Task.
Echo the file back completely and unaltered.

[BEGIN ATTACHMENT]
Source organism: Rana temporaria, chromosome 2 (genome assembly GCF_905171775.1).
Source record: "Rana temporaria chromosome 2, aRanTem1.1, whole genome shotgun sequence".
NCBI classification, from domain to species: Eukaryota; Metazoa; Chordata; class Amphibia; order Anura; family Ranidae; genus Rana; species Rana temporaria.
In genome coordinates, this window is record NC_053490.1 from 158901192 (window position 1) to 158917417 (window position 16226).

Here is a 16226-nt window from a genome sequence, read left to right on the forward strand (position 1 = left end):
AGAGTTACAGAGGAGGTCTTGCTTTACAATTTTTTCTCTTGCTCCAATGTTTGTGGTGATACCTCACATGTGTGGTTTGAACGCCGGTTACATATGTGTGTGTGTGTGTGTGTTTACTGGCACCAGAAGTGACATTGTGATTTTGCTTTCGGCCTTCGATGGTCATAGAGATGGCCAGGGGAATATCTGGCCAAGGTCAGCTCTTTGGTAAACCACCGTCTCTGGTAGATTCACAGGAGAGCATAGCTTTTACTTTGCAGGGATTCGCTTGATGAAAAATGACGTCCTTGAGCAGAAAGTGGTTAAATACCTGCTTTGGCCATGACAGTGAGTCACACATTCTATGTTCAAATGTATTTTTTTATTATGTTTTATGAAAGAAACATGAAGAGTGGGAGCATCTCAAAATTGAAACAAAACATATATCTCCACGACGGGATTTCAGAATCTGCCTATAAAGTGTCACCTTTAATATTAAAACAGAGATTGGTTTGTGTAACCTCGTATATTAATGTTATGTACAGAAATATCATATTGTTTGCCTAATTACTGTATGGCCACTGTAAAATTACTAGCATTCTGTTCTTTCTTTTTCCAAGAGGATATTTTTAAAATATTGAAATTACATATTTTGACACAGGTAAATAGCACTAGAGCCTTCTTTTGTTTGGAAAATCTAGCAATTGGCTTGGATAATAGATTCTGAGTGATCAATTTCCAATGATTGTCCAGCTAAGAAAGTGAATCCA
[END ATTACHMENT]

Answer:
Source organism: Rana temporaria, chromosome 2 (genome assembly GCF_905171775.1).
Source record: "Rana temporaria chromosome 2, aRanTem1.1, whole genome shotgun sequence".
NCBI classification, from domain to species: Eukaryota; Metazoa; Chordata; class Amphibia; order Anura; family Ranidae; genus Rana; species Rana temporaria.
In genome coordinates, this window is record NC_053490.1 from 158901192 (window position 1) to 158917417 (window position 16226).

Here is a 16226-nt window from a genome sequence, read left to right on the forward strand (position 1 = left end):
AGAGTTACAGAGGAGGTCTTGCTTTACAATTTTTTCTCTTGCTCCAATGTTTGTGGTGATACCTCACATGTGTGGTTTGAACGCCGGTTACATATGTGTGTGTGTGTGTGTGTTTACTGGCACCAGAAGTGACATTGTGATTTTGCTTTCGGCCTTCGATGGTCATAGAGATGGCCAGGGGAATATCTGGCCAAGGTCAGCTCTTTGGTAAACCACCGTCTCTGGTAGATTCACAGGAGAGCATAGCTTTTACTTTGCAGGGATTCGCTTGATGAAAAATGACGTCCTTGAGCAGAAAGTGGTTAAATACCTGCTTTGGCCATGACAGTGAGTCACACATTCTATGTTCAAATGTATTTTTTTATTATGTTTTATGAAAGAAACATGAAGAGTGGGAGCATCTCAAAATTGAAACAAAACATATATCTCCACGACGGGATTTCAGAATCTGCCTATAAAGTGTCACCTTTAATATTAAAACAGAGATTGGTTTGTGTAACCTCGTATATTAATGTTATGTACAGAAATATCATATTGTTTGCCTAATTACTGTATGGCCACTGTAAAATTACTAGCATTCTGTTCTTTCTTTTTCCAAGAGGATATTTTTAAAATATTGAAATTACATATTTTGACACAGGTAAATAGCACTAGAGCCTTCTTTTGTTTGGAAAATCTAGCAATTGGCTTGGATAATAGATTCTGAGTGATCAATTTCCAATGATTGTCCAGCTAAGAAAGTGAATCCA